Cardiology practice faces special billing and coding challenges not encountered in many other fields of medicine: rapidly evolving technologies and increasingly complex treatment protocols including endovascular surgery, electrophysiology and diagnostic tests, to mention E&M factors.
Cardiology billing is inclusive of all practices related to cardiology, including procedural and diagnostic services. An accurate documentation of all the procedures performed and all diagnostic services attended to is required to make a convincing and conclusive cardiology billing.
COMMON CARDIOLOGY MEDICAL BILLING ISSUES:
According to the industry reports there’s an estimated 80 million Americans who have one or more types of heart disease. Since there are several complexities in the job of a cardiologist, the same is seen in cardiology billing. An estimated 20% of cardiologist claims are denied by payers the first time they are submitted – and it is due to the following four reasons.
1. Illegible Claims – Currently most payers are accepting electronic claims but there are still a few that require manual submissions. Since the payer’s scan paper claims into their systems, it is very important for the cardiology billing staff to ensure the readability and completeness of all claims forms before they submit them to the insurance company.
2. Pre-authorization – Did you know that many physicians have difficulty determining which tests and procedures require preauthorization by insurers? Physicians spend an average of 20 hours per week dealing with preauthorization – which in my opinion is a complete waste of time.
Many cardiologists lose out on their claims settlement by failing to abide by the preauthorization requirements of insurers. An outsourced cardiology billing service provider can make a list of the payers that require authorizations. When a service or treatment is prescribed, they can check the list to determine whether preauthorization is necessary. This will eliminate mistakes and loss of income for the physician (and his/her practice)
3. Incomplete Codes – An important thing that coders need to understand is that cardiology billing claims should be coded to the maximum number of digits for the code which is being used. The reason for this is because it is the best way to reduce denials – longer the code better the detailing. The problem is that several billers are minimally educated or not trained enough, which means that practices need the presence of billing experts who are aware and updated with the recent codes.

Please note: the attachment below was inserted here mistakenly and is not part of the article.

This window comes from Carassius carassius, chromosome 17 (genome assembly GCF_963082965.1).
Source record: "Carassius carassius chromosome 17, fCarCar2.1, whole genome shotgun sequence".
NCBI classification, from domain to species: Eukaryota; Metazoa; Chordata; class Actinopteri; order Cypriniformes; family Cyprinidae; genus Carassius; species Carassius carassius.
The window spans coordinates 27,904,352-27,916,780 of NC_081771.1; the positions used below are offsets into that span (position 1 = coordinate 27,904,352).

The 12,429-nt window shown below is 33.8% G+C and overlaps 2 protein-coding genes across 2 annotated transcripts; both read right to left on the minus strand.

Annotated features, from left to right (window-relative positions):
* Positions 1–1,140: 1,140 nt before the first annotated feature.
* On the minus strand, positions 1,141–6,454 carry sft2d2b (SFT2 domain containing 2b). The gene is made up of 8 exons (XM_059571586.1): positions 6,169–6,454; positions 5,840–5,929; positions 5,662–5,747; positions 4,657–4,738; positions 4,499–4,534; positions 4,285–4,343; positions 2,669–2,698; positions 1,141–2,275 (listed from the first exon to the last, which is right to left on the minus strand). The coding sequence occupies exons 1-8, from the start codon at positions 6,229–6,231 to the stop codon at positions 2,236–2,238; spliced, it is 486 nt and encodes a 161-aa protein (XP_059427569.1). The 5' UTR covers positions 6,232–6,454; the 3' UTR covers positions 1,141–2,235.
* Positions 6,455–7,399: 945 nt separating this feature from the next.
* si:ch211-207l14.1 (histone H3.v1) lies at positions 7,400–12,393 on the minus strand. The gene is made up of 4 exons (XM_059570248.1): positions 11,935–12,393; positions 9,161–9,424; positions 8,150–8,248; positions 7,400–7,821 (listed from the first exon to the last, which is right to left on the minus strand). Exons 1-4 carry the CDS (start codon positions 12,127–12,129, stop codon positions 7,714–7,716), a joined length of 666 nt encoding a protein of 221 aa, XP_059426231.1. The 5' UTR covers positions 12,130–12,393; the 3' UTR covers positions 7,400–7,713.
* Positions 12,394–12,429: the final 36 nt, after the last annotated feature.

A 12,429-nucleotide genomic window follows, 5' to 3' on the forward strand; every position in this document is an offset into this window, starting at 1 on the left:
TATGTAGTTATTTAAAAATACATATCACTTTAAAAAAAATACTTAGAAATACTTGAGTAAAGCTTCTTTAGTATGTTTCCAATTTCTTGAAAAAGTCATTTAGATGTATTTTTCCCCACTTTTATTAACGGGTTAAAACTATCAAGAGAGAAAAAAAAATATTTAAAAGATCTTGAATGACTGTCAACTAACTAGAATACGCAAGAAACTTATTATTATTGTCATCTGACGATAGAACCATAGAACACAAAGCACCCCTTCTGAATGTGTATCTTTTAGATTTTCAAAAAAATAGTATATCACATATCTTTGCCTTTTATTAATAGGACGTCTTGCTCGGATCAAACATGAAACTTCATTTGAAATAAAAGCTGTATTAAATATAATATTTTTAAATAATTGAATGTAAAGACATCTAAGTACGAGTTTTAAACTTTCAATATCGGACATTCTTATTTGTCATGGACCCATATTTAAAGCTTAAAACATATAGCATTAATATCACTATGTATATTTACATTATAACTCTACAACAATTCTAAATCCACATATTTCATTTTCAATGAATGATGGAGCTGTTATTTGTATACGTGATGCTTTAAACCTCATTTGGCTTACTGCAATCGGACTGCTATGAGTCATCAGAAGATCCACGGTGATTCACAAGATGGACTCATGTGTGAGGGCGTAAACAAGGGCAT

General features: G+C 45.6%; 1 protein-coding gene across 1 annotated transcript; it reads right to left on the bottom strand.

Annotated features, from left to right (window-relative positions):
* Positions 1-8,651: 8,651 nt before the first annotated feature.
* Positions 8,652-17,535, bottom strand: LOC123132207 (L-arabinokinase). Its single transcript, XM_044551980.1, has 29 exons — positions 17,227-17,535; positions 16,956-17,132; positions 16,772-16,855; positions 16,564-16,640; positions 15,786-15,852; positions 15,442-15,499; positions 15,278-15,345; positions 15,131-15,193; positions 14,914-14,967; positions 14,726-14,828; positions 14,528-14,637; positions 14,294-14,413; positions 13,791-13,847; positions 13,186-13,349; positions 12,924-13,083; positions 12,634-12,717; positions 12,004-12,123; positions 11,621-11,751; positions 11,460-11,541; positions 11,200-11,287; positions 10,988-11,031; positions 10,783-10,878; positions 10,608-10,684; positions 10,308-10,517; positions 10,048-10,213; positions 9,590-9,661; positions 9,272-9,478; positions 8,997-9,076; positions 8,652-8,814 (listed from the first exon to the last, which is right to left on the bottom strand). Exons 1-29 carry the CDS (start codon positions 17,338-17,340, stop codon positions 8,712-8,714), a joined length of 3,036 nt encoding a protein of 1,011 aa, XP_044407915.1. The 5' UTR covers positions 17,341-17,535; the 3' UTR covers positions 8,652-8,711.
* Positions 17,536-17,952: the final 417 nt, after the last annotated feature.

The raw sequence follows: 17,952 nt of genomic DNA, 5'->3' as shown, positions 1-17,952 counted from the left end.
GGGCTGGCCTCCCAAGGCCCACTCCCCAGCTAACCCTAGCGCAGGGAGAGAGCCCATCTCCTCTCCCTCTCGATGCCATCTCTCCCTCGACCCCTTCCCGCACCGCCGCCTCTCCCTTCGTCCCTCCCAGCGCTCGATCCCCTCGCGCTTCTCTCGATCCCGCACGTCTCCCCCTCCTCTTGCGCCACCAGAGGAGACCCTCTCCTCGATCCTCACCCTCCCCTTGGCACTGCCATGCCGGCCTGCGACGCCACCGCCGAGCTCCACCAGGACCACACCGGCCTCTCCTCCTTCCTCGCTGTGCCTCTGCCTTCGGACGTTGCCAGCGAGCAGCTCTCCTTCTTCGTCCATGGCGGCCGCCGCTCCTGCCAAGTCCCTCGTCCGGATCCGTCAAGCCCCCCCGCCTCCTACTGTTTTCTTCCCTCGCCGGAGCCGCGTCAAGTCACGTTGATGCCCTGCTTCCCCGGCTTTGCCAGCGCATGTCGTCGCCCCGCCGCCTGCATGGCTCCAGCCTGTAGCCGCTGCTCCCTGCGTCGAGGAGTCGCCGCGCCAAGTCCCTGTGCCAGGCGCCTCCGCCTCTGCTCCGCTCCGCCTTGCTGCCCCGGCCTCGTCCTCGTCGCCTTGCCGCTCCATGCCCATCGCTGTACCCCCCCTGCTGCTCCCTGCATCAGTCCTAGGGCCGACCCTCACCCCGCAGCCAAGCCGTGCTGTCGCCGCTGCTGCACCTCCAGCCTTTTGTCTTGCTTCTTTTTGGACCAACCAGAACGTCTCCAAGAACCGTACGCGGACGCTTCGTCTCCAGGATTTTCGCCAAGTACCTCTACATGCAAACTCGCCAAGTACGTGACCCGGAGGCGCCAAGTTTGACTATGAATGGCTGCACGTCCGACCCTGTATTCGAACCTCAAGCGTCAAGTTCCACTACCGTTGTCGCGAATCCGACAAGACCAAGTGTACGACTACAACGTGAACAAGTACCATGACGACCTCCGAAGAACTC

4.Duplicate Claims – This is one area that not a lot of physicians consider, hence they lose a lot of money every year. Insurance companies often deny claims due to ‘duplicate’ billing (in their terms).
To put things in perspective – if a patient was operated on for the same reason twice in the same week the code for the procedure is the exact same in both the cases. What happens then is that the payer can mistake one of the claims as a duplicate and deny it.
The problem is that a lot of in-house billing staff fail to add new information to the resubmitted denial which results in the payer assuming that it is a duplicate claim. There are also some practitioners who may lose out on revenue if the two operations are duplicated by the in-house biller’s and a claim is never sent to the payer at all.
Outsourcing will eliminate these issues, because billing and coding companies pay close attention to all transactions and make sure that the correct information is there so that payers are not confused by what they think is a “duplicate claim”
Cardiology coding is extremely complex, with its unique terminology, it requires experienced and trained personnel to accurately code interventional procedures such as cardiac catheterization laboratory, electrophysiology, and computerized tomographic angiography (CCTA). If you find that you are losing money to appealing denied or delayed claims, it may be that the billing and coding staff are not well-trained or experienced in cardiology medical claims billing as they should be.
Accurate documentation requires a working knowledge of cardiology codes, coding rules, and compliance standards
Billing Multiple Cardiology CPT:
There is always the chance that claims may also be under-coded or over-coded as well as misapplying one or more of the many rules governing multiple procedures. As a result of these mistakes, not to mention the sheer size of many of the bills’ balances, many cardiologists’ billings are often mis-coded and subsequently denied. Appealing a denial may involve the need to take time away from your practice to provide detailed answers to complex questions that may arise from improperly billed claims.
In some situations, Insurance companies challenge the judgment of a cardiologist for making a procedure necessary. Therefore, it’s imperative for cardiologists to provide an up to date, accurate report on the patient’s current condition to thwart suspicion.
Your cardiology practice needs the skills and experience that can only be provided by a company that employs trained, certified and highly experienced coders and billers, and client support. We are a recognized leader in cardiology billing, helping practices and institutions.
In cardiovascular billing, or any other billing practices, it’s imperative for medical coders and billing agents to create a detailed documentation to justify a cardiologists’ decision in a situation. Always account for every service done and justify the need for every procedure performed on a patient. After all, an auditor’s job is to figure out if the funds are used properly, and that the system is protected against fraud and misuse.